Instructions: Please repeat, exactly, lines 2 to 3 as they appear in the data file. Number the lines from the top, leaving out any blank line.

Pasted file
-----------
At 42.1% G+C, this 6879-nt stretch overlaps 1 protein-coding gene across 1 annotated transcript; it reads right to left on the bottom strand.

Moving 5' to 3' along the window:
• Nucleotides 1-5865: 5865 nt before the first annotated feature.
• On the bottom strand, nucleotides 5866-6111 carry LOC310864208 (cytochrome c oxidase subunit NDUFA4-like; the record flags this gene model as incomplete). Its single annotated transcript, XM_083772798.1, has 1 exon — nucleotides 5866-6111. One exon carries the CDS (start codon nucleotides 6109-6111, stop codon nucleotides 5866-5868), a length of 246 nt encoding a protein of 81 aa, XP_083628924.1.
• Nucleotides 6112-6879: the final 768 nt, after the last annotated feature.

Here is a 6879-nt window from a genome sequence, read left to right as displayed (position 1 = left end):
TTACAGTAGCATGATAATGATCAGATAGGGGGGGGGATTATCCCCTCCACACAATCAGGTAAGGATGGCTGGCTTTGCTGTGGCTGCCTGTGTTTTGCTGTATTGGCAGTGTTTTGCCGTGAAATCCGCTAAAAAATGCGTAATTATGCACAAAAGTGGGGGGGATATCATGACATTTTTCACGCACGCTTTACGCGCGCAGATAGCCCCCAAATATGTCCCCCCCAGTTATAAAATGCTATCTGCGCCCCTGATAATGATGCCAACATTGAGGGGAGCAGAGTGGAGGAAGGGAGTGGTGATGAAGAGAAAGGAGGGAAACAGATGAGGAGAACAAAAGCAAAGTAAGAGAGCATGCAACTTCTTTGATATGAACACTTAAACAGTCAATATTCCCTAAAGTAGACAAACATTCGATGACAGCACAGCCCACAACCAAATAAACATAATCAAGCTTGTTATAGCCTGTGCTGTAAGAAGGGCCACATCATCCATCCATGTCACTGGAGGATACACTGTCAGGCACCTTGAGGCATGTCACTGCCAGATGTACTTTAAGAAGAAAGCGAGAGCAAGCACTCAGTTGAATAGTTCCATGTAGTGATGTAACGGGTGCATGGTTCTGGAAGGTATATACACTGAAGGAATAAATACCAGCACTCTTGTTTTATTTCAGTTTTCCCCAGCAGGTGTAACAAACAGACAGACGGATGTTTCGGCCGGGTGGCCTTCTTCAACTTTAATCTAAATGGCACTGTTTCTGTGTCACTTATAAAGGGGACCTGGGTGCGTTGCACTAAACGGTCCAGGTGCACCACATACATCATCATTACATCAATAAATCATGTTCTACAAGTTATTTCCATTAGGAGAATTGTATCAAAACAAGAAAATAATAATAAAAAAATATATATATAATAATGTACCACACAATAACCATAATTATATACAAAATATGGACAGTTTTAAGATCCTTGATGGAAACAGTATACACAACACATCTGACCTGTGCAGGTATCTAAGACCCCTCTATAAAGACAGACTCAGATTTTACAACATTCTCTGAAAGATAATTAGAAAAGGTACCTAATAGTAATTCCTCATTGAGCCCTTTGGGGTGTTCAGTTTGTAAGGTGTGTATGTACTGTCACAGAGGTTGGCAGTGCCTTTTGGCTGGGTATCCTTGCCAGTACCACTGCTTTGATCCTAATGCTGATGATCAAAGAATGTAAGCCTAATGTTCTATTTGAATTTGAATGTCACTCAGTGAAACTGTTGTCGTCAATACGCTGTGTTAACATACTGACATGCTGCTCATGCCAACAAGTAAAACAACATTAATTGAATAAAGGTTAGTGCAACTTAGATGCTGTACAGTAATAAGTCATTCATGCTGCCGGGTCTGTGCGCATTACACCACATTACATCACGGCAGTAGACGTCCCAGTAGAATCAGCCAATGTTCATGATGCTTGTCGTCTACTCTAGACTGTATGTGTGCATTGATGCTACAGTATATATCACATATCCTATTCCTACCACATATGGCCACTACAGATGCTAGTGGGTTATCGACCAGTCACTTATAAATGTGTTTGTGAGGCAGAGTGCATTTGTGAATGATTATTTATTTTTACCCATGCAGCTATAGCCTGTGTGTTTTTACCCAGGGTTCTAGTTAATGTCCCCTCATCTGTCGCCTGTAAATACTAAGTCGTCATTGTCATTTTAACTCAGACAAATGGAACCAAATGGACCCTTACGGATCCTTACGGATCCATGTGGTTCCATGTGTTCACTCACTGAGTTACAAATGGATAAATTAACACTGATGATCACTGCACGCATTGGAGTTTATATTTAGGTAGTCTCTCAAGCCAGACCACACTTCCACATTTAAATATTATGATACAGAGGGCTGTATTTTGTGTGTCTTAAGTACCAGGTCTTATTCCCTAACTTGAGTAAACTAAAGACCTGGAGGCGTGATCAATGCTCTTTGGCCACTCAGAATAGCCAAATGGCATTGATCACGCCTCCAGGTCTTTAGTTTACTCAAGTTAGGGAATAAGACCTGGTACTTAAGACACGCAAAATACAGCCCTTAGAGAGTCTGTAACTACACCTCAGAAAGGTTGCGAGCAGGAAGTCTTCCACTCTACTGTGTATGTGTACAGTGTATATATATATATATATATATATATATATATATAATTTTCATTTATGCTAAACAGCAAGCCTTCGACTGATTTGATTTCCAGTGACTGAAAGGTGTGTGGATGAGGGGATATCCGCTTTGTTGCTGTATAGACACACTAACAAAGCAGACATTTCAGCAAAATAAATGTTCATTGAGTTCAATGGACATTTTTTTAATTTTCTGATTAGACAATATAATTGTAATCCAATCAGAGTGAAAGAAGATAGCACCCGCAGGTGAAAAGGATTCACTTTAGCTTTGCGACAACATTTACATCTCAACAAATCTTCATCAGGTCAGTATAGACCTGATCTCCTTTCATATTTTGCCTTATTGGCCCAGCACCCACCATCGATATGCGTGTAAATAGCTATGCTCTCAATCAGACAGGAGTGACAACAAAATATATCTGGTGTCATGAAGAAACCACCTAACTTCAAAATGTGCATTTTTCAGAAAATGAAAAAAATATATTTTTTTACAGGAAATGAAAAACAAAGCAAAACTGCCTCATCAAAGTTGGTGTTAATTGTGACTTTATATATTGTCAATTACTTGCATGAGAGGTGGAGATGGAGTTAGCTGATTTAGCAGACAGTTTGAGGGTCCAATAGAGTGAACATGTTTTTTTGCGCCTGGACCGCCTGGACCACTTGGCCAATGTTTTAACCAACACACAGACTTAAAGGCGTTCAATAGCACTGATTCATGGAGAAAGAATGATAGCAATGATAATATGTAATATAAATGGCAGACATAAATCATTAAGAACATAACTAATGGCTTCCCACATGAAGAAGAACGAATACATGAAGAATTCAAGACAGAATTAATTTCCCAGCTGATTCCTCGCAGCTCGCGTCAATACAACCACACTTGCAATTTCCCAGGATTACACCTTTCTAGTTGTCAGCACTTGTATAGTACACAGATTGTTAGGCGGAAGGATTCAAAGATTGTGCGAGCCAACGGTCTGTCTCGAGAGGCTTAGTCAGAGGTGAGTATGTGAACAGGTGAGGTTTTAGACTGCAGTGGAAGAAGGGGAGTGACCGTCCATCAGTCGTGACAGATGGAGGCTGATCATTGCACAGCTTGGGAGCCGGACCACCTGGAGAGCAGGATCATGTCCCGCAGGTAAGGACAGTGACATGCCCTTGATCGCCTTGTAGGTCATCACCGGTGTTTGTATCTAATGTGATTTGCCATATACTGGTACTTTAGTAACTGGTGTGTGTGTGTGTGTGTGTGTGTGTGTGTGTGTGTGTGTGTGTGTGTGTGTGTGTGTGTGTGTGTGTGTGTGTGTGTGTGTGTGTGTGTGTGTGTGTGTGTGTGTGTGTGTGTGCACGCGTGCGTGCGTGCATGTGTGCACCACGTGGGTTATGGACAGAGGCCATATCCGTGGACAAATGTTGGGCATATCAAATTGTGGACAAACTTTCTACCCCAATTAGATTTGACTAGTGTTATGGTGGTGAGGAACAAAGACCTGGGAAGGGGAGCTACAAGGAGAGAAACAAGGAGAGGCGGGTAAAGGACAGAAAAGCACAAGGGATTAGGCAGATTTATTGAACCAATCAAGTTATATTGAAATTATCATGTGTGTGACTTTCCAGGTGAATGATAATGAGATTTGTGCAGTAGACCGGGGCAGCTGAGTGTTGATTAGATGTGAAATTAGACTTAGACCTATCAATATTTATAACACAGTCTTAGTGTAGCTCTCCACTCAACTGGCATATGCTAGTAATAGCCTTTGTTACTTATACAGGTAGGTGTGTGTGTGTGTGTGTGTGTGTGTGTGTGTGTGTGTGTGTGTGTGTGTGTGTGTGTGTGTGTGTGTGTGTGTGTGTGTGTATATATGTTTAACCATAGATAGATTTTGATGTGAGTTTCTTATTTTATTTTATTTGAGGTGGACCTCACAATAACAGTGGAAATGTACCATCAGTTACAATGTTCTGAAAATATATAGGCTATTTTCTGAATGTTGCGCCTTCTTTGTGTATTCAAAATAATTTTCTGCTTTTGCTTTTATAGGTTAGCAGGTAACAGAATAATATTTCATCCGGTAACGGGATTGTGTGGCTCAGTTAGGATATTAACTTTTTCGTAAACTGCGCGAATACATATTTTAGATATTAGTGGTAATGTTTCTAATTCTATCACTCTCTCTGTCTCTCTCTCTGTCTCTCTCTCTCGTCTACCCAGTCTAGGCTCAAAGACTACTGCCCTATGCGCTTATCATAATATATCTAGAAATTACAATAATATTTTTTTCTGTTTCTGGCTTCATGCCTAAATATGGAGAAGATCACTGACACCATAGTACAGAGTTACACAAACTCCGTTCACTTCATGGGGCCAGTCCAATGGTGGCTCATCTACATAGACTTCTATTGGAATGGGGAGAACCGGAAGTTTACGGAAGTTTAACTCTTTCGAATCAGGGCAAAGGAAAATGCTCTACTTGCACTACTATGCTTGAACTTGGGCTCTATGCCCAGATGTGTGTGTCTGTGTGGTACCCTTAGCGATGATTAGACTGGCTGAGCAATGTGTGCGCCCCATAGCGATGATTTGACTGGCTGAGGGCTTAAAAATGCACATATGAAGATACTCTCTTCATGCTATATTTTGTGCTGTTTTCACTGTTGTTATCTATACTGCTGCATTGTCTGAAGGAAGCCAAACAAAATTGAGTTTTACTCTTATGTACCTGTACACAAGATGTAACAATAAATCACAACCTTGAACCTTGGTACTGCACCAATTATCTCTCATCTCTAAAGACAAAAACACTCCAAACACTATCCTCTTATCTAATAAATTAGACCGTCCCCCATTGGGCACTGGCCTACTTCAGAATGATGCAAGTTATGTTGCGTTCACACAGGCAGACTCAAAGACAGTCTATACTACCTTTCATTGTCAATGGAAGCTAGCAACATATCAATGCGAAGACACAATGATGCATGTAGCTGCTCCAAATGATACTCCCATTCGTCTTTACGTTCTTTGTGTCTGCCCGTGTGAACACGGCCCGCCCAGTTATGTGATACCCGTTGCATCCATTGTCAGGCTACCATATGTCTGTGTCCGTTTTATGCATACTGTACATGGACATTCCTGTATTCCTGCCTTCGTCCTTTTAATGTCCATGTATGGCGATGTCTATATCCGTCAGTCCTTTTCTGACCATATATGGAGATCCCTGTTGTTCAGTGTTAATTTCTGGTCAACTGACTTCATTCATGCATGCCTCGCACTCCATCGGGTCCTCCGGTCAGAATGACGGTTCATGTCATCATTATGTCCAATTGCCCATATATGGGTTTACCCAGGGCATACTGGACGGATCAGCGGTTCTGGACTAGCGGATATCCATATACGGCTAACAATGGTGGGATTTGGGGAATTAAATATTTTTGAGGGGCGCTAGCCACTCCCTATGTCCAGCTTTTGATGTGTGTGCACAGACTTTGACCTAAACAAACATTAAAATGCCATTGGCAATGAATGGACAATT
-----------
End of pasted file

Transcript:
Moving 5' to 3' along the window:
• Nucleotides 1-5865: 5865 nt before the first annotated feature.